“The trouble with many Christians today is that they have an insufficient idea of what God is asking of them.  How glibly they say: ‘Lord, I am willing to do anything for you.’  Do you know that God is asking of you your very life?  There are cherished ideals, strong wills, precious relationships, much-loved work, that will have to go; so, do not give yourself to God unless you mean it.  God will take you seriously, even if you did not mean it seriously.”

We are meant to deal with the pain and the hurts we have accumulated but have not lamented over. There is no spiritual growth and development apart from doing this. We cannot have Christ as our Master until we get rid of all competing masters first. In fact, what has the backpack every really done for you?  What benefit do you receive from lugging it around everywhere?  The wages of continually carrying the non-confessed load on our backs will eventually catch up to us. But the gift of God is freedom from sin and a life under the new management of Jesus Christ.  Praise be to God!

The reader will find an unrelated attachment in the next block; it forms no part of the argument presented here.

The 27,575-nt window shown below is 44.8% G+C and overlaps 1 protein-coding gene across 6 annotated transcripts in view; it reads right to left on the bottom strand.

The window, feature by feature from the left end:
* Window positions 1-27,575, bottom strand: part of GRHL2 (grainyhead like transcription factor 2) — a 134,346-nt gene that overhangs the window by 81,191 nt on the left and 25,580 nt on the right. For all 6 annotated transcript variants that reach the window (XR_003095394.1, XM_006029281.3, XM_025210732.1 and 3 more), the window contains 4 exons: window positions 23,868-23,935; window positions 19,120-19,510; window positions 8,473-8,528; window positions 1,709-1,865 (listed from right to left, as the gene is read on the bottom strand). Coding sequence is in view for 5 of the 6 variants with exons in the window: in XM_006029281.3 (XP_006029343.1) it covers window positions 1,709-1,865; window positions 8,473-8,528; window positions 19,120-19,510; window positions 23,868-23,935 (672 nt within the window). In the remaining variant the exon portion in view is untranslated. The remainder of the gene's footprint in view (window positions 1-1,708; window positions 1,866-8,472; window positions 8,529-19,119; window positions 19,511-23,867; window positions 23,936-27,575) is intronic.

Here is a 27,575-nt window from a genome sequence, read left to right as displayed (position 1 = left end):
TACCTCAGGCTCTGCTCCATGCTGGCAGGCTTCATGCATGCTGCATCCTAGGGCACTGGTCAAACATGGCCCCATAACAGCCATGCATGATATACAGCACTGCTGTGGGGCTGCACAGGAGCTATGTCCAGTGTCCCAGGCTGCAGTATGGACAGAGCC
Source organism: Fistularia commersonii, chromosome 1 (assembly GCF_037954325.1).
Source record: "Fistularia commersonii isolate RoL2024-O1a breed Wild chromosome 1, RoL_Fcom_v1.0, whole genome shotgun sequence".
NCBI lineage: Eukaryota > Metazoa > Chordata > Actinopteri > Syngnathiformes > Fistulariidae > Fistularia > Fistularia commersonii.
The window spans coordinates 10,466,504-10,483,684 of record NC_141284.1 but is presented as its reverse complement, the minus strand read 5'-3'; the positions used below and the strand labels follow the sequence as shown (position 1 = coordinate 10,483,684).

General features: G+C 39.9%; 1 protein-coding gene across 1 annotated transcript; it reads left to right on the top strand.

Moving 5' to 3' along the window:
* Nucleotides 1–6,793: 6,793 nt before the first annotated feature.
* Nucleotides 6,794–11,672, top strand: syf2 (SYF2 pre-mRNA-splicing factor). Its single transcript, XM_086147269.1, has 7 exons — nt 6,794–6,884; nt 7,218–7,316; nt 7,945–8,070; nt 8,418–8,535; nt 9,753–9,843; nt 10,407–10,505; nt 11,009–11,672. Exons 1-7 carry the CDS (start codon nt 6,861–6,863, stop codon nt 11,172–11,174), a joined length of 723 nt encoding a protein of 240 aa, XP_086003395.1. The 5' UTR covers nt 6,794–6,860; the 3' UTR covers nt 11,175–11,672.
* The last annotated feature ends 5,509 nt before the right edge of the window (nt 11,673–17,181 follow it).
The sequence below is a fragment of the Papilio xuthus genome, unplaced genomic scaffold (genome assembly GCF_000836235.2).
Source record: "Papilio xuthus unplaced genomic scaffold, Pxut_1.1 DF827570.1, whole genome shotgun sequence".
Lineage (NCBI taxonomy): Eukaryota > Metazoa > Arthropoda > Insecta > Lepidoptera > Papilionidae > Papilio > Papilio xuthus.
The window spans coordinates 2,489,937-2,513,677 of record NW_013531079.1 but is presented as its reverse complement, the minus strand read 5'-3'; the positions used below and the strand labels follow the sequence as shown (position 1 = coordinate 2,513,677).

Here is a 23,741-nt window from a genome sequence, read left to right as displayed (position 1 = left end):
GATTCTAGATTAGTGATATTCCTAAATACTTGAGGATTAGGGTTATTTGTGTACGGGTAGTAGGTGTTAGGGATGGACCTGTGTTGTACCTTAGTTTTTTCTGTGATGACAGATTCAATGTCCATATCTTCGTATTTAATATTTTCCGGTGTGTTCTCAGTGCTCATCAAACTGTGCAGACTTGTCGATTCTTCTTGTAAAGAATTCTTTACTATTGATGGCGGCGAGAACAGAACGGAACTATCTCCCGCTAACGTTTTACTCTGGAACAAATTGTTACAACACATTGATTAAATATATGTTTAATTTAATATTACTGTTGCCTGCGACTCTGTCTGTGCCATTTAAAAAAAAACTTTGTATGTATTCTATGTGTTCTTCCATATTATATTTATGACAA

Nehemiah 9:1-8 – A Prayer of Confession

The Prayer by Constantin Brancusi 1907
“The Prayer,” by Constantin Brancusi, 1907

The Israelites gathered for a day of fasting. They wore sackcloth and put ashes on their heads to show they were sad and upset. Those people who were true Israelites separated themselves from foreigners. The Israelites stood and confessed their sins and the sins of their ancestors. They stood there for about three hours, and the people read the Book of the Law of the Lord their God. Then for three more hours they confessed their sins and bowed down to worship the Lord their God…. 

They said, “Stand up and praise the Lord your God! God has always lived and will live forever.

People should praise your glorious name.
May your name be lifted above all blessing and praise.
You are God.
Lord, only you are God.
You made the sky and the highest heavens
and everything in them.
You made the earth
and everything on it.
You made the seas
and everything in them.
You give life to everything.
All the heavenly angels bow down and worship you.
You are the Lord,
the God who chose Abram.
You led him from Ur in Babylonia.
You changed his name to Abraham.
You saw he was true and loyal to you,
and you made an agreement with him.